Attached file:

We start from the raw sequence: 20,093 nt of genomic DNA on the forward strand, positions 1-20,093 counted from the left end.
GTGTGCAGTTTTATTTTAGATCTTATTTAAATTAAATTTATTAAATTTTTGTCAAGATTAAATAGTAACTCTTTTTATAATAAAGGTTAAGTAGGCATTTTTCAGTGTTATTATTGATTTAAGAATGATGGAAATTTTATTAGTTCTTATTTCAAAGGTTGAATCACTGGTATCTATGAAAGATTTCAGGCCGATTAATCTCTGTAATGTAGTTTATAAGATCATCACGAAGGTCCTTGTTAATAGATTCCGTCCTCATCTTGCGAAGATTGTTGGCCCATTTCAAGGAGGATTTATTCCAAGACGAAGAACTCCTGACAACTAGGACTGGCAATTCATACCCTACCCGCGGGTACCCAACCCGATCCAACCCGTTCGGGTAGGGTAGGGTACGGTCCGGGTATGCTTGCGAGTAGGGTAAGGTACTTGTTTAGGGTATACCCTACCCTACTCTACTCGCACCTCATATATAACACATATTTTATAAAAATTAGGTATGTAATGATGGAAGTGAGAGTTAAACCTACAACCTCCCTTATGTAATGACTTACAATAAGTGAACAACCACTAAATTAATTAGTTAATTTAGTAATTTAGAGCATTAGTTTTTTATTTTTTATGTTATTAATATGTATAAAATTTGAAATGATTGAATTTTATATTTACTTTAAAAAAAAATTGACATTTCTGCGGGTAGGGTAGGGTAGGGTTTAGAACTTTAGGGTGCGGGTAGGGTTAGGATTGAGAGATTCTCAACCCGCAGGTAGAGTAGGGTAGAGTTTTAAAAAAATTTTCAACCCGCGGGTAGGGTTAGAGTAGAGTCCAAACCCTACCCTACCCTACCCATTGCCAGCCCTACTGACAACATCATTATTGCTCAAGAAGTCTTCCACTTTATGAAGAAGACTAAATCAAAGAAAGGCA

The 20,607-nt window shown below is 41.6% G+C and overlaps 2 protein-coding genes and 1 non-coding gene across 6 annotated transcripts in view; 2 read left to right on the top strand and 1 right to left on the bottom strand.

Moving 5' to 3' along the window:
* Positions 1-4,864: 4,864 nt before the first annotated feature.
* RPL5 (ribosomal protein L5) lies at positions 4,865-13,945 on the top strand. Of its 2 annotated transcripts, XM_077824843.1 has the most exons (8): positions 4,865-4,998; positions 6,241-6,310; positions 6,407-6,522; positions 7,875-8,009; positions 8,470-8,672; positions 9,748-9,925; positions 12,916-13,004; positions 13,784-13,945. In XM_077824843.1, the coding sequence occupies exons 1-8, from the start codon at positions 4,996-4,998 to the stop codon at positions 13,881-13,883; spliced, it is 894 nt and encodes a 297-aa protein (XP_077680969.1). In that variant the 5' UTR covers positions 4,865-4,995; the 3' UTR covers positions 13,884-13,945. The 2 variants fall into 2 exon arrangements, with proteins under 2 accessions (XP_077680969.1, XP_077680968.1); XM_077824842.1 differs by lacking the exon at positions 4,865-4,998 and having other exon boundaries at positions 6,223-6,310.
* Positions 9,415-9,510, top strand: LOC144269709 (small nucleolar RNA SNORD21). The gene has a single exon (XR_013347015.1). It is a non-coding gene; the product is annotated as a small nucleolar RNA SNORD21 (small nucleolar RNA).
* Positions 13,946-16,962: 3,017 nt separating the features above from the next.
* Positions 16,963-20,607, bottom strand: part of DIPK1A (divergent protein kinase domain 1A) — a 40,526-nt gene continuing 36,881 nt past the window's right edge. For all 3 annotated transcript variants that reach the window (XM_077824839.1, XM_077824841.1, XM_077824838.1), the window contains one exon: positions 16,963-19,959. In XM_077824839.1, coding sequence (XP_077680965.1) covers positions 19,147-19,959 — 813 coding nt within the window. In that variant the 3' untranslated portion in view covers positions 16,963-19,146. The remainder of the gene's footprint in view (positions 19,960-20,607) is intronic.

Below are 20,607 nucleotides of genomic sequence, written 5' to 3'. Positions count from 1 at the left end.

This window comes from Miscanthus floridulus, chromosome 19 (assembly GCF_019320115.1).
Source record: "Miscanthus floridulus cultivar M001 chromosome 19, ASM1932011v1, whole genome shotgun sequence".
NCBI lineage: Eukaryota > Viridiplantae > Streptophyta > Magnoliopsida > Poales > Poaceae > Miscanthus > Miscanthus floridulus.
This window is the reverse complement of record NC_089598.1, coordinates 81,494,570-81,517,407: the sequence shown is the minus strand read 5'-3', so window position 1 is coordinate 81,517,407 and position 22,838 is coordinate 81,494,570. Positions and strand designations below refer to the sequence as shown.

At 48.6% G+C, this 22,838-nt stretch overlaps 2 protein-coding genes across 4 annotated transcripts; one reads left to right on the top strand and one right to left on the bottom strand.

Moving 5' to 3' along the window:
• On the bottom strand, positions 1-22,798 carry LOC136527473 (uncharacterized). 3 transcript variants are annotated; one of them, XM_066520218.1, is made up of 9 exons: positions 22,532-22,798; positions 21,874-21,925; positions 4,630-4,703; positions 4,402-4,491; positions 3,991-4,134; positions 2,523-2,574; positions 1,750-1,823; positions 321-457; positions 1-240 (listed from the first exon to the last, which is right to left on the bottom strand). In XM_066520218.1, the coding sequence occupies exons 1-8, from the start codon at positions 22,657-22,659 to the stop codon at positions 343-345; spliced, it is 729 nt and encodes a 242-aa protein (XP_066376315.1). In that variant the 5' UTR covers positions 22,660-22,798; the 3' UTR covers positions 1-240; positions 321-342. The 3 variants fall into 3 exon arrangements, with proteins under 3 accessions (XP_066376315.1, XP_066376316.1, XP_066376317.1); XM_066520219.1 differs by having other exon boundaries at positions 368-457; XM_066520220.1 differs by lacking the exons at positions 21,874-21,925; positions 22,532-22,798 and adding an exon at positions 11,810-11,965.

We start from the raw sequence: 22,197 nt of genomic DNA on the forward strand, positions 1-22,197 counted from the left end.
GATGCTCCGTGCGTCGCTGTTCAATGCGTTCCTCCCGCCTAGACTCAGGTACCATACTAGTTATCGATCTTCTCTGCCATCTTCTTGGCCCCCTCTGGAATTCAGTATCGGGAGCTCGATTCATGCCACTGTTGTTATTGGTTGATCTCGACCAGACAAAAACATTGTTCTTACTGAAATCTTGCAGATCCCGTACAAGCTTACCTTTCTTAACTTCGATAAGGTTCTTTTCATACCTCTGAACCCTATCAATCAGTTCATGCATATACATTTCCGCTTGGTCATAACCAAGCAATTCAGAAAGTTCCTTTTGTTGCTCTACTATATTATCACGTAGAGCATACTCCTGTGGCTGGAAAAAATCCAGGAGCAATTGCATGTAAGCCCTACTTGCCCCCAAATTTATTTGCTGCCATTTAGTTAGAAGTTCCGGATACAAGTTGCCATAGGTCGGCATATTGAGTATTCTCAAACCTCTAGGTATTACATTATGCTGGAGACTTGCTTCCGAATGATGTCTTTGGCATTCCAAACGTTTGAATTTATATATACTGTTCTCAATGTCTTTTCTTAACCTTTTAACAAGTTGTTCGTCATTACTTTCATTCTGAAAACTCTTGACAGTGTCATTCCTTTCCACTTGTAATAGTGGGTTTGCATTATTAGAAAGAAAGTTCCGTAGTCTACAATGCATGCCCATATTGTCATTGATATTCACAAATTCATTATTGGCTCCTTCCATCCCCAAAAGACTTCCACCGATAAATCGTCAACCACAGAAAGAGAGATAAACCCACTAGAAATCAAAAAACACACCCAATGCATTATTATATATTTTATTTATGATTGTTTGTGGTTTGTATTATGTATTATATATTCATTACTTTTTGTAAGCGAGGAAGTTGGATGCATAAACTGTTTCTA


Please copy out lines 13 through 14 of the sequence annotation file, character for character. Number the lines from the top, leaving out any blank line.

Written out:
NCBI lineage: Eukaryota > Viridiplantae > Streptophyta > Magnoliopsida > Poales > Poaceae > Miscanthus > Miscanthus floridulus.
This window is the reverse complement of record NC_089598.1, coordinates 81,494,570-81,517,407: the sequence shown is the minus strand read 5'-3', so window position 1 is coordinate 81,517,407 and position 22,838 is coordinate 81,494,570. Positions and strand designations below refer to the sequence as shown.